2. Emily appears to be a clean cut young lady and that is so nice to see. She had quite and adventure when she got to drive the Jag. I hope little Emmie continues to do well. She is too darn cute.

    Like

    1. Oh thank you, Ardys! We enjoy having our nieces and nephews here. Just last week we had some of our great nieces and nephews here and did they ever have fun! Now that the pool is open we will be entertaining all summer. It’s really a wonderful place for kids to learn, and let imaginations run wild. Although, I’m not sure many of today’s kids experience that with their eyes peeled to iPads, computer gaming, and TV all day long. 😦

      Liked by 1 person

  3. Hi Lori, I am glad you have such a strong bond with your niece. You clearly relished her visit for the week.
    As I was reading your account of the wildlife using your property at present, I was wondering if you are still having problems with the neighbour’s rampaging pack of dogs.

    Like

    1. FD and I truly enjoyed Emily visiting. I wish her brother Sid could have come also. He loves fishing and we have some great fishing down here! I hope some day we can take them down south to Lake Texoma and hire a professional guide to take us all out for some fun striped bass fishing.

      Unfortunately, the neighbor’s dogs are still escaping almost daily. The city police have confronted our neighbor, but they have allowed him to find homes for four of the dogs, and he may keep three which is the limit within the city. I am not sure how long they’ve given him to find homes. That would have been easier when they were cute puppies. Now they’re huge and bark at everything (intimidating to me) so I’m not sure how much success he’ll have. Meanwhile, I discovered four of them were running loose again yesterday evening. 😦 We haven’t seen Daisy in three days now. I’m sure she’s taken off elsewhere to have her babies. We may not see her for a month or two until the fawns can keep up with her.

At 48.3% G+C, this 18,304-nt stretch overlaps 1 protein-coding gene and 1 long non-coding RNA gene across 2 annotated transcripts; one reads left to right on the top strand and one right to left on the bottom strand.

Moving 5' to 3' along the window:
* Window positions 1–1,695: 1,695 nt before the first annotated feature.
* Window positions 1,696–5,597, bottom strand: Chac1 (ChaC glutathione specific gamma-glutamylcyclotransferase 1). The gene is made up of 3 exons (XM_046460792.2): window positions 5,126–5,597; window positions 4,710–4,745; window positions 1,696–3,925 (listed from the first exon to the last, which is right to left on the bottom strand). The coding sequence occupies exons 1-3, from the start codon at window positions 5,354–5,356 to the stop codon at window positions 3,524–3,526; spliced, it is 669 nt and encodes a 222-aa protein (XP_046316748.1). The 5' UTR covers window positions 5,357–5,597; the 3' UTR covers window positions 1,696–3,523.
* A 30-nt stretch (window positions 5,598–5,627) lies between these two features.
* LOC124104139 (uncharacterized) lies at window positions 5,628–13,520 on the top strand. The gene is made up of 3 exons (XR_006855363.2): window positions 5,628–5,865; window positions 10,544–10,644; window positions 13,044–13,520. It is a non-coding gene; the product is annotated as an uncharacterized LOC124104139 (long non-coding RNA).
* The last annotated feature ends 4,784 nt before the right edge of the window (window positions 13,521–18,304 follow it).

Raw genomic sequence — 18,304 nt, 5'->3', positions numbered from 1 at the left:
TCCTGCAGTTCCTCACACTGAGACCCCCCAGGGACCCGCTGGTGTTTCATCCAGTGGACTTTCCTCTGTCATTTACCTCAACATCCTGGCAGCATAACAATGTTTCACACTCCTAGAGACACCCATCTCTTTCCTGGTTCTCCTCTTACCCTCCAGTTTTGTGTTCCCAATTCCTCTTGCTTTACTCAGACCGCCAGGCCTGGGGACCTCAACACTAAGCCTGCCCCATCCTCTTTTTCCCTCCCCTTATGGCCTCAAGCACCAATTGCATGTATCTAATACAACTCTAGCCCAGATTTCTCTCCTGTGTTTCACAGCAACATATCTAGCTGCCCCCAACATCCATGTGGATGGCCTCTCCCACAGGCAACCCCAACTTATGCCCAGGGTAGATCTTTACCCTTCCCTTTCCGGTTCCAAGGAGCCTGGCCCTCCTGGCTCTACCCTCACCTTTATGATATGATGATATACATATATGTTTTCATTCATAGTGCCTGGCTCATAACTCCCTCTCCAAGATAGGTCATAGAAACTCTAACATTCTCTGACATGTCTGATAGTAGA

Like

  4. It looks like Emily had a blast at your house over the week she was there and went home with some extra muscles from helping out. It certainly looks like you tuckered her out in that last image ;).

    Like

      1. The photo you took of that baby fox was truly beautiful. You can tell that you love nature by the careful and loving way you document it Lori. Your images are a study in joy

        Like

        1. I adore all of nature… and even when I photograph something difficult (like a kill or death) it is with respect and perhaps even to educate. I learn so much from nature. It’s a joy to pass it on to others. Some of these events or photographs I stumble on to by accident… but then I wonder, is it ever really an accident?

          Liked by 1 person

          1. I don’t believe that anything is an accident. It happens for a reason and we just don’t know what that reason is yet. I don’t know how many times I have looked back on things that have happened in my life and realised that “click” (light bulb going on), if that hadn’t happened, exactly the way that it did, something else wouldn’t have happened either.

            Like

  5. How fun to have a house guest that enjoys helping out on the farm. Looks like everyone had a great time. Your animal care sounds so fascinating – what a diverse menagerie you have collected. Looks like a fun summer!

    Like